Holi festival announces arrival of spring at Washburn international house

Look out!: Washburn student Sangya Yogi joining in the Holi Festival. Sangya is from Nepal and this was her first Holi Festival in the US.

Color is the natural art of life; it shows an emotion without saying a word, it can have so much meaning behind every shade or hue. Color is the world painting its picture, and the Holi Festival is here to show the colors of the world.
With love to be shared and color to be thrown, all around the world people will gather on March 28-29 to join together for this unique festival. While Holi is celebrated all over the world, Washburn University’s International house decided to have their own Holi festival from 11 to 3 pm on March 28 which was hosted by Nepalese student Sambridhi Regmi.
Holi originated from Hindu mythology; it is said that the holiday is based around the concept of good vs evil and rebirth. The holiday also signifies the ending of winter and the beginning of spring, which is why when attending a Holi festival it’s common to wear white so as to be a blank canvas for the colors of the world.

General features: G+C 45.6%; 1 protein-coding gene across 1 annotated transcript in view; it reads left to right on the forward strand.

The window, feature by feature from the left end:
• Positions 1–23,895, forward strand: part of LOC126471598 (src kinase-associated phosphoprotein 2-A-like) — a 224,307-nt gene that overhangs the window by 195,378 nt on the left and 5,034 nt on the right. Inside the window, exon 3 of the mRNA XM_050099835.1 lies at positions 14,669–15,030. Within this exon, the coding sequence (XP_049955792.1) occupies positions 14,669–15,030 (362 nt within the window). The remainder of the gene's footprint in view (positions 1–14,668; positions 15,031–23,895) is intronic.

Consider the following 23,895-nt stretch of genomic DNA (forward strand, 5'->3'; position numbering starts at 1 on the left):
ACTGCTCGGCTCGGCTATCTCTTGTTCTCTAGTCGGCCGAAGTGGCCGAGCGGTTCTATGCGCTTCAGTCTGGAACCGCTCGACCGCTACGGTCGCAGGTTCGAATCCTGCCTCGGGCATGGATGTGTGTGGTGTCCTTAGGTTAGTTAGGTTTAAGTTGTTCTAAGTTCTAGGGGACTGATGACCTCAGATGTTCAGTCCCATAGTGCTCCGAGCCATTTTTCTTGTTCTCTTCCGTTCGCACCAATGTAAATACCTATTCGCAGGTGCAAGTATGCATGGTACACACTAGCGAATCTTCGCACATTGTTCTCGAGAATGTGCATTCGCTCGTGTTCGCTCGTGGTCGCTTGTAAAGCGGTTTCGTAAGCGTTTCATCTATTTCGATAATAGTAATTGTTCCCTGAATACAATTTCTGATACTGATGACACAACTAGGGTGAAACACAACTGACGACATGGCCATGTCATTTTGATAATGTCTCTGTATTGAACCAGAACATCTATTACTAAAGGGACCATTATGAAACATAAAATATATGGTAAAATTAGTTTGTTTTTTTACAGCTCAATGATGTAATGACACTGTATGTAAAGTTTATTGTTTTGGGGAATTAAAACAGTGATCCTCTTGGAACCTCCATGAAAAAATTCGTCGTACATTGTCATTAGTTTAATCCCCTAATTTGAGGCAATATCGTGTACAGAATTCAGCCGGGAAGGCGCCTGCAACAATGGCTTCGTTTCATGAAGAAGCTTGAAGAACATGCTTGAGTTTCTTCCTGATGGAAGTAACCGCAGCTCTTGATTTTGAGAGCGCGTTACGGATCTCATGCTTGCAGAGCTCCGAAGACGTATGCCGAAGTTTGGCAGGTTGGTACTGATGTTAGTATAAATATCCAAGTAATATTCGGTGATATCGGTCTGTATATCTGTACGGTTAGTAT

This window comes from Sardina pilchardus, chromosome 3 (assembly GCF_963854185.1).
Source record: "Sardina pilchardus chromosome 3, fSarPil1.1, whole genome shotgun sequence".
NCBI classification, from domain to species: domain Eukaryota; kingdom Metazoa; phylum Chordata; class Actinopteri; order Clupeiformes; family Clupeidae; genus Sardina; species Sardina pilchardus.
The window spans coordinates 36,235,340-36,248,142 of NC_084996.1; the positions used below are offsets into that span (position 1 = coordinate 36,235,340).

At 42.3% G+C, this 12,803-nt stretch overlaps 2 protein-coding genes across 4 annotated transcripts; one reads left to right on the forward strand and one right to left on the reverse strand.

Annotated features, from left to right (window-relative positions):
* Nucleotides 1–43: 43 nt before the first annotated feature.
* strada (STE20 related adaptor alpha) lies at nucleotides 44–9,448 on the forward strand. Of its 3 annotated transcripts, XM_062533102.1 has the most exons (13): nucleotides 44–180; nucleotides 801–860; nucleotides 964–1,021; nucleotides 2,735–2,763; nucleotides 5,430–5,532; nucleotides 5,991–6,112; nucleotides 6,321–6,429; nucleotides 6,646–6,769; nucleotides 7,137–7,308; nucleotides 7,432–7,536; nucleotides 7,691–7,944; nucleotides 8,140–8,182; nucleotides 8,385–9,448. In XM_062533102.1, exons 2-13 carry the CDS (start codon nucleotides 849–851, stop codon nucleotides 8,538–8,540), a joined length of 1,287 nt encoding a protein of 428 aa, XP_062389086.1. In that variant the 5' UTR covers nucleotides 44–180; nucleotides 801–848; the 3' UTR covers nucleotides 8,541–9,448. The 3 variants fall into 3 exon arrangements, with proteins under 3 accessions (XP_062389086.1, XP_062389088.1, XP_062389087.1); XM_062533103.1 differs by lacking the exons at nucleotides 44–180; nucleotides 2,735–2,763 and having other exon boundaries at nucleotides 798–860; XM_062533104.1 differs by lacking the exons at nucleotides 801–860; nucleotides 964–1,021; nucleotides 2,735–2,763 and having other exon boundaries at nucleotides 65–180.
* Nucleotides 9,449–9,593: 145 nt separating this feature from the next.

People of all ages and different cultural backgrounds came together to bond over lots of water and colored powder. The event featured many familiar faces on campus including Dr. Sangyoub Park, a professor in the sociology department who is a strong supporter of the international club.
“I think this is a great chance for the Washburn community to learn about other cultures, we don’t really have a lot of diversity,” said Dr. Park. “Whatever we have is always good for the school to experience.”
Washburn stands for its diverse community; the students and faculty have a passion to keep expanding the knowledge of other cultures and bringing them together to share their experiences with one another.
Mimami Isobe, a Japanese student majoring in psychology here at Washburn wanted to share her thoughts on why having other cultures’ holidays celebrated on campus is important.
“It’s very important,” said Isobe. “I think to celebrate other cultures, it’s really fun and we can get closer to each other!”
An important part of culture as we all know is food, and for a well-deserved lunch that’s just what the students got to experience. From spiced crispy snacks to mango juice, they gathered to enjoy the warm break and to be educated on foods native to India and Nepal.
While the day started out cold with students splashing each other with water and running around in the mid-day air, the Washburn community saw the importance of appreciating Holi and the meaning behind it. Spring is here, and Holi was the perfect way to signify the transition into a more colorful world.
Edited by: Matthew L. Self